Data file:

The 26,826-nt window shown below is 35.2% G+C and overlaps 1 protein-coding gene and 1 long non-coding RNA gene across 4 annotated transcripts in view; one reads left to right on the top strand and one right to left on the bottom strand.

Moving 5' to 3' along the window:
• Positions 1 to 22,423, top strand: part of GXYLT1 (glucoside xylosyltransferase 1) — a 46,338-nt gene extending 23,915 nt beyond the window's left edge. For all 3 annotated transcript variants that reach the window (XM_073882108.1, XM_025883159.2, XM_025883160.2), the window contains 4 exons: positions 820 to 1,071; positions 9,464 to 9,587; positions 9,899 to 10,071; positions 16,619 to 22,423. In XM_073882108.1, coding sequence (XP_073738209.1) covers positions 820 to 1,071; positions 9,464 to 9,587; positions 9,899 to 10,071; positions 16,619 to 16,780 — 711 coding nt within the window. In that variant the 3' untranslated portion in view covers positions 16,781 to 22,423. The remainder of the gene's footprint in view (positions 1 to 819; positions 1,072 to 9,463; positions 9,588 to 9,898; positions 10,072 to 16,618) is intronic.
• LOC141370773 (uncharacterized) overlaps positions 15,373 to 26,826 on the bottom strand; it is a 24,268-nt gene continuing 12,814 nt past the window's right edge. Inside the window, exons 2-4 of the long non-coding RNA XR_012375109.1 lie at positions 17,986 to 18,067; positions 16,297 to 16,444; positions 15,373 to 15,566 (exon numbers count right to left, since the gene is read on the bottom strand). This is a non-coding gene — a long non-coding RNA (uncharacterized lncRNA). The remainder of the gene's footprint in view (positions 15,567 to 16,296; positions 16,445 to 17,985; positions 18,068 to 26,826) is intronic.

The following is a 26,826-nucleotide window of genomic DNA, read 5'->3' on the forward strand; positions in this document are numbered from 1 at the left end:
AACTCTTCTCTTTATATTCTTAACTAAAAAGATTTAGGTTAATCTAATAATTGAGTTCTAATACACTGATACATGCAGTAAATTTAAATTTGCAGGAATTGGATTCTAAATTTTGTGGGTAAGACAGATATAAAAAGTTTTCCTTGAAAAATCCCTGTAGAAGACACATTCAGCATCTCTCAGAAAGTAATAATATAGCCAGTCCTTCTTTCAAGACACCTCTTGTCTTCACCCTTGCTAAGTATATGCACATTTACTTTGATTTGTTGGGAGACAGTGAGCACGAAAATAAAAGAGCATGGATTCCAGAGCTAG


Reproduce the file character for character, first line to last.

The 26,826-nt window shown below is 35.2% G+C and overlaps 1 protein-coding gene and 1 long non-coding RNA gene across 4 annotated transcripts in view; one reads left to right on the top strand and one right to left on the bottom strand.

Moving 5' to 3' along the window:
• Positions 1 to 22,423, top strand: part of GXYLT1 (glucoside xylosyltransferase 1) — a 46,338-nt gene extending 23,915 nt beyond the window's left edge. For all 3 annotated transcript variants that reach the window (XM_073882108.1, XM_025883159.2, XM_025883160.2), the window contains 4 exons: positions 820 to 1,071; positions 9,464 to 9,587; positions 9,899 to 10,071; positions 16,619 to 22,423. In XM_073882108.1, coding sequence (XP_073738209.1) covers positions 820 to 1,071; positions 9,464 to 9,587; positions 9,899 to 10,071; positions 16,619 to 16,780 — 711 coding nt within the window. In that variant the 3' untranslated portion in view covers positions 16,781 to 22,423. The remainder of the gene's footprint in view (positions 1 to 819; positions 1,072 to 9,463; positions 9,588 to 9,898; positions 10,072 to 16,618) is intronic.
• LOC141370773 (uncharacterized) overlaps positions 15,373 to 26,826 on the bottom strand; it is a 24,268-nt gene continuing 12,814 nt past the window's right edge. Inside the window, exons 2-4 of the long non-coding RNA XR_012375109.1 lie at positions 17,986 to 18,067; positions 16,297 to 16,444; positions 15,373 to 15,566 (exon numbers count right to left, since the gene is read on the bottom strand). This is a non-coding gene — a long non-coding RNA (uncharacterized lncRNA). The remainder of the gene's footprint in view (positions 15,567 to 16,296; positions 16,445 to 17,985; positions 18,068 to 26,826) is intronic.

The following is a 26,826-nucleotide window of genomic DNA, read 5'->3' on the forward strand; positions in this document are numbered from 1 at the left end:
AACTCTTCTCTTTATATTCTTAACTAAAAAGATTTAGGTTAATCTAATAATTGAGTTCTAATACACTGATACATGCAGTAAATTTAAATTTGCAGGAATTGGATTCTAAATTTTGTGGGTAAGACAGATATAAAAAGTTTTCCTTGAAAAATCCCTGTAGAAGACACATTCAGCATCTCTCAGAAAGTAATAATATAGCCAGTCCTTCTTTCAAGACACCTCTTGTCTTCACCCTTGCTAAGTATATGCACATTTACTTTGATTTGTTGGGAGACAGTGAGCACGAAAATAAAAGAGCATGGATTCCAGAGCTAG